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AEI Classics: Americans Remain Wary of Washington

Friday, August 2, 2013

Americans’ estrangement from the federal government arises because the government has broken three tacit compacts with the people.

The American Enterprise Institute celebrates its 75th anniversary this year. To commemorate the occasion, The American will periodically republish some of AEI scholars’ best essays as “AEI Classics.” We begin with a December 23, 1997 Wall Street Journal essay by Charles Murray, titled “Americans Remain Wary of Washington.” Murray’s argument about Americans’ dissatisfaction with government is as pertinent today as it was sixteen years ago.

-The Editors

The received Republican wisdom now proclaims that Americans don’t hate the federal government after all. Most Americans like the federal government. Republicans must let the American people know that they too believe in government’s affirmative role.

This argument draws support from Americans’ polling responses when asked about whether government can have a positive impact (we still believe it is possible) and our attachment to the nation (we continue to love America passionately). But these positives should not obscure the significant deterioration in Americans’ attachment to the federal government. “Hatred” is not the right word for the state we have reached at the end of 1997. But “alienation,” “distrust, “disillusionment,” and “estrangement” are all close to the mark.

The most direct quantitative measure of the change in the public mood comes from polling data that let us follow opinions over the course of several decades, assembled by my colleague Karlyn Bowman and her coauthor Everett Ladd in their forthcoming book, What’s Wrong. Do public officials ignore what ordinary people think? The proportion saying yes increased from 35 percent in 1952 to about 60 percent in recent years. How many politicians are crooked? The proportion answering “quite a few” or “all” now stands at 53 percent, more than double what it was in Ike’s day. Is government run for the benefit of a few big interests instead of the benefit of all the people? The numbers don’t begin until 1964, when 29 percent said yes. By 1997, that percentage had increased two-and-a-half fold to 74 percent. Perhaps the most startling data come in response to the homespun question, “How much do you think you can trust the government in Washington to do what is right?” Seventy-three percent said “most of the time” or “just about always” in 1958; in 1997, it was 23 percent.

In the Eisenhower and Kennedy administrations, about three-quarters of Americans said they trusted the federal government to do the right thing most or all of the time. Then came a plunging decline, with the Reagan era as the lone aberration. Now, about three-quarters of the American people do not trust the federal government to do the right thing even most of the time.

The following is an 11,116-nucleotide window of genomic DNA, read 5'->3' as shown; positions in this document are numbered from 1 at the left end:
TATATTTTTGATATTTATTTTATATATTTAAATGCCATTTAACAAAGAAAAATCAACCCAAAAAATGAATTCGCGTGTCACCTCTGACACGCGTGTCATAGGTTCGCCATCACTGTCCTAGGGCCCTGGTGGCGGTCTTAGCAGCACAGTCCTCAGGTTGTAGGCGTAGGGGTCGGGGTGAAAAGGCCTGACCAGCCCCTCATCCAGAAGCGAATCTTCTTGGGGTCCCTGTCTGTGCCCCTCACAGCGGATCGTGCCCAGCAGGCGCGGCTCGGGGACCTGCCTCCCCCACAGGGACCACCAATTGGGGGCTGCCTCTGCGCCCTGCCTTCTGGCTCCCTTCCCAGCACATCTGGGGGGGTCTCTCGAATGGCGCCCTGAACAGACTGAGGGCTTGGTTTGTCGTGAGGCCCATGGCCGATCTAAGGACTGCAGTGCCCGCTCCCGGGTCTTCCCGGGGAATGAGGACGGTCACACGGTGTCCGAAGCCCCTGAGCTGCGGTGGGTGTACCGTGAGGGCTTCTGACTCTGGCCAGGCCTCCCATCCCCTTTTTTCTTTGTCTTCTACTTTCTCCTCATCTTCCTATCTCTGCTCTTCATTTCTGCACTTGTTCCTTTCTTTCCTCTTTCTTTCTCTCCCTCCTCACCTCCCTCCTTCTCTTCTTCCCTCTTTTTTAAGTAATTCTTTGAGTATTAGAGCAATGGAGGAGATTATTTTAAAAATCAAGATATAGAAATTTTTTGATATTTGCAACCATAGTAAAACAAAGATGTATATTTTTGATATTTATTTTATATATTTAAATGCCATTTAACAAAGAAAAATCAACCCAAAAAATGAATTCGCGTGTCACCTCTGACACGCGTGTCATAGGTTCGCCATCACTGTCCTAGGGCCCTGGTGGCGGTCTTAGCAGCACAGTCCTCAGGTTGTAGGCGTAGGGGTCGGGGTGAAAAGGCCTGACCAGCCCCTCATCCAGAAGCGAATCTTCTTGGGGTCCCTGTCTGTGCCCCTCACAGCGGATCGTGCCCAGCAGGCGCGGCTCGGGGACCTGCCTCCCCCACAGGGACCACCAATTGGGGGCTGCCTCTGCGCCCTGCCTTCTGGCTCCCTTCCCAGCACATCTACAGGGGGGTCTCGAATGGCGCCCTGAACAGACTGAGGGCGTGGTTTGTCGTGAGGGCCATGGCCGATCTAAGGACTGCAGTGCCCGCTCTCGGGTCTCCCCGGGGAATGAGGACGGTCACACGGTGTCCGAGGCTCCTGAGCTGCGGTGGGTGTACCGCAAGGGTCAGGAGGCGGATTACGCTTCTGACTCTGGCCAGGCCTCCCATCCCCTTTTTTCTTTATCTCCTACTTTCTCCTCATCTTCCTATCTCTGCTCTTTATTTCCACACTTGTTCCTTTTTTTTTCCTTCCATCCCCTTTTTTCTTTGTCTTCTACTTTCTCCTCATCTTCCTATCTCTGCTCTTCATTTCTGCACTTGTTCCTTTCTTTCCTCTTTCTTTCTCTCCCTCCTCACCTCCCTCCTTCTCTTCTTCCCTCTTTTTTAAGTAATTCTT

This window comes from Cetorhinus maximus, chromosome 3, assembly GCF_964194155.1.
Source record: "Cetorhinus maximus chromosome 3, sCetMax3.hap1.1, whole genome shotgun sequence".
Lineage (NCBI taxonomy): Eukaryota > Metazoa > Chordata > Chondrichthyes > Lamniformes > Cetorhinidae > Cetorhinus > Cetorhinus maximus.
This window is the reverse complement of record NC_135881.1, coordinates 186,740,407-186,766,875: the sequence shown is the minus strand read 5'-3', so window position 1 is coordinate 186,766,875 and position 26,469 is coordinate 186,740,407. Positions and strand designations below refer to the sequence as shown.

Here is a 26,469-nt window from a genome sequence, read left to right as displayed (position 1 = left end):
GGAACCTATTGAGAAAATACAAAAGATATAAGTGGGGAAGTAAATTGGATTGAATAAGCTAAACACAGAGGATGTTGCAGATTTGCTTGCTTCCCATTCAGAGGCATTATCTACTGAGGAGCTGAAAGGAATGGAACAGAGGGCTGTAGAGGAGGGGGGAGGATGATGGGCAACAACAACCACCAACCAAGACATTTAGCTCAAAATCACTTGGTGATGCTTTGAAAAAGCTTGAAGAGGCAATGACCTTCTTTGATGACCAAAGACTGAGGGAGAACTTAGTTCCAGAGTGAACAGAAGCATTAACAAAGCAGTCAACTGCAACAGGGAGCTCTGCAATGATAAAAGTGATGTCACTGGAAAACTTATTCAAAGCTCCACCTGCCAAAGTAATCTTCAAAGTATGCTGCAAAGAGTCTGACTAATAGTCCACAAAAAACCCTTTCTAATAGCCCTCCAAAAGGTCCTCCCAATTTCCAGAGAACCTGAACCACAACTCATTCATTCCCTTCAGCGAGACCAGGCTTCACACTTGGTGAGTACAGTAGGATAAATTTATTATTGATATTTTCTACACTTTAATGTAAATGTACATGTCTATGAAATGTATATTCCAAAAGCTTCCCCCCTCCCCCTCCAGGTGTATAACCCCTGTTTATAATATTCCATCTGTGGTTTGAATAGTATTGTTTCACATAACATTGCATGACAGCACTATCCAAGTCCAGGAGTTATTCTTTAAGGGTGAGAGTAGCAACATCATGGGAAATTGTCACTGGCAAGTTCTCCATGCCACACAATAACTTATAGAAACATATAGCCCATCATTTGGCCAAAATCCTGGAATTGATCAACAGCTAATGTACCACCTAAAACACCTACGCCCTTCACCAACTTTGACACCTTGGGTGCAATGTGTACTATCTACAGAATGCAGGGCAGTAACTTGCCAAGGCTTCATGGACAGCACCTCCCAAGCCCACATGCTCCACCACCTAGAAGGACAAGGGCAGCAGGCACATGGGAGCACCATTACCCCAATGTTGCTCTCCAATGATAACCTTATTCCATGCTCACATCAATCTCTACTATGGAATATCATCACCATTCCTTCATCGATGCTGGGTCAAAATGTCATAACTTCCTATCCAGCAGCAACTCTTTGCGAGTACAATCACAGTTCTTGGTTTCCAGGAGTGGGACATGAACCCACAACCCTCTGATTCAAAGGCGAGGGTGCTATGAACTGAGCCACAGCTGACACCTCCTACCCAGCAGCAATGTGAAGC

From the founding through the early 1960s, citizens did not expect much from the federal government. Running the daily life of society was the job of ‘we the people.’ It is one of the pleasant side effects of limited government: the government doesn’t get blamed for failing to solve problems that are none of its business.

All of the trends I have listed involve basic stances toward government. All show long-term changes so large that they represent a major shift in the public mind. Why? Political commentators have tended to view such trends as reflecting some mysterious disorder in the American psyche, as in Peter Jennings’s pronouncement on the ABC evening news that the 1994 election results were a “temper tantrum.” Let me propose an alternative explanation.

Among the nations of the earth, the ties that bind Americans to their national government have been uniquely idealistic. We have been in love with the idea of being American citizens, free and independent, equal before the law with every other American, living our lives as we see fit. The national government validated that celebratory view of ourselves, and we loved the government for doing it. We and our government maintained this happy state of affairs by observing three tacit compacts.

First, from the founding through the early 1960s, citizens did not expect much from the federal government. Running the daily life of society was the job of "we the people." It is one of the pleasant side effects of limited government: the government doesn’t get blamed for failing to solve problems that are none of its business. And more: when we did solve our own problems, we gave credit to the political system that left us free to do so, the system embodied in the federal government.

Second, the federal government tried hard to avoid taking sides in specific moral disputes that divided Americans. The moral battles that arose — slavery, suffrage for women, and prohibition, for example — were resolved via constitutional amendment. The whole nation had to take a stand, and the federal government didn’t get too far out in front.

Third, the national government made it easy for us to pride ourselves in being good citizens. If the ordinary Joe did nothing more than make an honest living and take care of his family, he was as good an American as the highest in the land. Presidents, senators, and congressmen constantly said so. And in practice as well, the federal government didn’t ask much more than that — through the 1950s, remarkably few federal laws affected individuals or businesses.